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Screening: The Silent Enemy / An EVENING @ THE BARN

Hollywood Heritage and The Hollywood Foreign Press Association team up with Retroformat for a special screening of "The Silent Enemy" (1930) Wednesday, March 16th at 7:30PM. Please join us for this rare screening on 16MM film.

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Screening: The Silent Enemy / An EVENING @ THE BARN
Screening: The Silent Enemy / An EVENING @ THE BARN

Time & Location

Mar 16, 2022, 7:30 PM PDT

Los Angeles, 2100 N Highland Ave, Los Angeles, CA 90068, USA


About the Event

In the tradition of Robert Flaherty and “Nanook of the North,” “The Silent Enemy” powerfully dramatizes a winter of famine as experienced by a tribe of Ojibway Indians. Producers W. Douglas Burden and William C. Chanler with director H.P. Carver assembled a cast of almost entirely indigenous people, and dedicated themselves to authenticity in the smallest details. Filming in northern Canada under severe winter conditions, the cast and crew lived in teepees and built all the hunting equipment and other tools seen in the film.During a terrible famine in the dead of winter, Chief Yellow Robe (Chauncey Yellow Robe) must decide whether the tribe will have to endure great hardship by migrating north to find caribou. Baluk (Chief Buffalo Child Long Lance), a young hunter, urges him to begin the trek, but Dagwan, the corrupt medicine man (Chief Akawanush), who wants to undermine Baluk’s relationship with Chief Yellow Robe’s daughter (Mary Alice Nelson Archambald), insists the tribe must stay, despite the almost certain risk of succumbing to the “silent enemy,” hunger. After the tribe endures a desperate search for food, the film climaxes in a magnificently filmed, thunderous stampede of caribou.The film’s editing took almost two years to complete. By the time “The Silent Enemy” premiered on May 19, 1930, the silent film, like the world of the Ojibway Indians, had almost disappeared. The producers added a fascinating sound prologue in the form of a speech spoken directly to the audience by Chief Yellow Robe, thanking the camera for preserving the images of traditional life to follow. However, despite the critical praise it received, sadly, no one wanted to see a silent film in 1930.While the film may ultimately qualify more as a wonderful work of fact-based fiction than as an anthropological document, it greatly succeeds, as its filmmakers intended, in honoring a lost culture and way of life, and as an exciting and impressive work of cinema.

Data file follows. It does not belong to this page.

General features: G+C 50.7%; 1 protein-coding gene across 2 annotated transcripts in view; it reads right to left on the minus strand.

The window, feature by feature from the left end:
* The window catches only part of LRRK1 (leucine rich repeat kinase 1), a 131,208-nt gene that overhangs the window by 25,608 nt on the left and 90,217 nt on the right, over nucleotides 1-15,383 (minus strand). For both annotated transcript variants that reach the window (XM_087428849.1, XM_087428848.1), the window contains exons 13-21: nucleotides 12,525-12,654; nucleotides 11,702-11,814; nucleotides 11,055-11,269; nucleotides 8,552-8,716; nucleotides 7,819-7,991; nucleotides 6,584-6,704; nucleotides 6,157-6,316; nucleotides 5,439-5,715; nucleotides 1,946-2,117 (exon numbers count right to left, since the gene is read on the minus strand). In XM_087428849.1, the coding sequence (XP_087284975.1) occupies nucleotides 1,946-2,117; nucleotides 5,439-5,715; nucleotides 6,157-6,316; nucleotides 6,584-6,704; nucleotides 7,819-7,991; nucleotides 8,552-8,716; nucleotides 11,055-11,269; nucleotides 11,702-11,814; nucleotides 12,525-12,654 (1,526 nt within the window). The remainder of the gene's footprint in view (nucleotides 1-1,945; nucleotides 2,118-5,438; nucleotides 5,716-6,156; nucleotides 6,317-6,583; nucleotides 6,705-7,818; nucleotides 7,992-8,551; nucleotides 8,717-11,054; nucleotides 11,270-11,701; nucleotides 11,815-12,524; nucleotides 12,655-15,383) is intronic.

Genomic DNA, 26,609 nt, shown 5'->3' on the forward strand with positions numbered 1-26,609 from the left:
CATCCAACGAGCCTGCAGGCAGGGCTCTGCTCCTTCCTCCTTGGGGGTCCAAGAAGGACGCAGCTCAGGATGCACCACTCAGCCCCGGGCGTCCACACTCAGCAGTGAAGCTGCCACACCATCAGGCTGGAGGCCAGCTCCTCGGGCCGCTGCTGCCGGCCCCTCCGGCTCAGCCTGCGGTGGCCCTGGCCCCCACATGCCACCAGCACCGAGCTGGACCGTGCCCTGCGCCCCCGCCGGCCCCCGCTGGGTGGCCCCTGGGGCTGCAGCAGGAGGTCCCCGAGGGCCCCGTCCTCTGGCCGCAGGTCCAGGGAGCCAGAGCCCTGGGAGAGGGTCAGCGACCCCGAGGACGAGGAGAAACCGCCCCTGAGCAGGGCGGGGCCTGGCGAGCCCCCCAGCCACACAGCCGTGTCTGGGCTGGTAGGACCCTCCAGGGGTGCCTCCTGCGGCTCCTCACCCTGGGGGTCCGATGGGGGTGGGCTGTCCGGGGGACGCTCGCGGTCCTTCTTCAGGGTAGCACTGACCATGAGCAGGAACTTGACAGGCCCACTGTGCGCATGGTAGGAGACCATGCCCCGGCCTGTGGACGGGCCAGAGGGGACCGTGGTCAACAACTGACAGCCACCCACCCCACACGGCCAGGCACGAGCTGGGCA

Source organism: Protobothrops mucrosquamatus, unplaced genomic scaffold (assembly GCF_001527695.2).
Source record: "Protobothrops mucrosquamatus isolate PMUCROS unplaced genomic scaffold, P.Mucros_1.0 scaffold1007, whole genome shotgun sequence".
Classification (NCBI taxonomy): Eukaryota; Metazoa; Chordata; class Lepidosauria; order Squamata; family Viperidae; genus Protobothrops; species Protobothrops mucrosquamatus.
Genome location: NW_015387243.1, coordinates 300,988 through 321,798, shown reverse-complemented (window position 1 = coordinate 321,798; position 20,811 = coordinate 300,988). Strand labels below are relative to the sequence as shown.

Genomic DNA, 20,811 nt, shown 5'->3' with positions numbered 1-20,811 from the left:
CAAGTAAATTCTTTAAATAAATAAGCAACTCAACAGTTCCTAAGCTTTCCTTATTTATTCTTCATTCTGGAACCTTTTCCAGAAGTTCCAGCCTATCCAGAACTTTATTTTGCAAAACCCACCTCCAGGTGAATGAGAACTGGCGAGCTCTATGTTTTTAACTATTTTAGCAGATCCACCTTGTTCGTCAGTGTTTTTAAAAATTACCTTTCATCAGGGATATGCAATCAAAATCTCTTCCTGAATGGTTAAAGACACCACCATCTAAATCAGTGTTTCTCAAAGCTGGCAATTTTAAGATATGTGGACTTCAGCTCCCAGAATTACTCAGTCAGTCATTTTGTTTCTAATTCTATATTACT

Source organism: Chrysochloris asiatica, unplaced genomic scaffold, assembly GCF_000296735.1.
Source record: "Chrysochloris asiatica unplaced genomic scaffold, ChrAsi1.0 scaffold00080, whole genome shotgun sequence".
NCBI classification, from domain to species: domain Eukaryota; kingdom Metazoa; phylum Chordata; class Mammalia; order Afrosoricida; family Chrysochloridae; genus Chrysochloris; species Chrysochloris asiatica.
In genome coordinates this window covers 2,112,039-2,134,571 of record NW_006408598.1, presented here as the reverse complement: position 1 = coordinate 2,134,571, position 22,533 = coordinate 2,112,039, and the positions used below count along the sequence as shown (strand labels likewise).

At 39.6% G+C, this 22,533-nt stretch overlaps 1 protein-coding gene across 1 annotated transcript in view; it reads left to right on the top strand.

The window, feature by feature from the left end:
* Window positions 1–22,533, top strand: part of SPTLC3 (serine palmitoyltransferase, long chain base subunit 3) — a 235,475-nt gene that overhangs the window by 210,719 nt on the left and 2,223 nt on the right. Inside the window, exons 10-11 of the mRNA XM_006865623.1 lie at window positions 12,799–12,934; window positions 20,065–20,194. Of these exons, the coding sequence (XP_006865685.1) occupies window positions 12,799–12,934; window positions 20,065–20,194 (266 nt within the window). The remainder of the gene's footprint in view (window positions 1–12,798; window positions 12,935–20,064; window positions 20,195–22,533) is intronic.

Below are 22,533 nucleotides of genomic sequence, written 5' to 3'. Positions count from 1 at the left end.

The goal of The Hollywood Heritage Museum is to present films as they were originally presented, To this end, for the "Evening@theBarn" presentation of "The Silent Enemy" we have secured a print with the original spoken introduction and accompanying original score. This is a change from the announced silent screening of "The Silent Enemy" with musical accompaniment. Our thanks to Retroformat and to accompanist Cliff Retallick for allowing us to make this change and to present the film as it was originally seen in 1930.


  • Non Member

    +$0.50 service fee
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  • Member

    +$0.25 service fee
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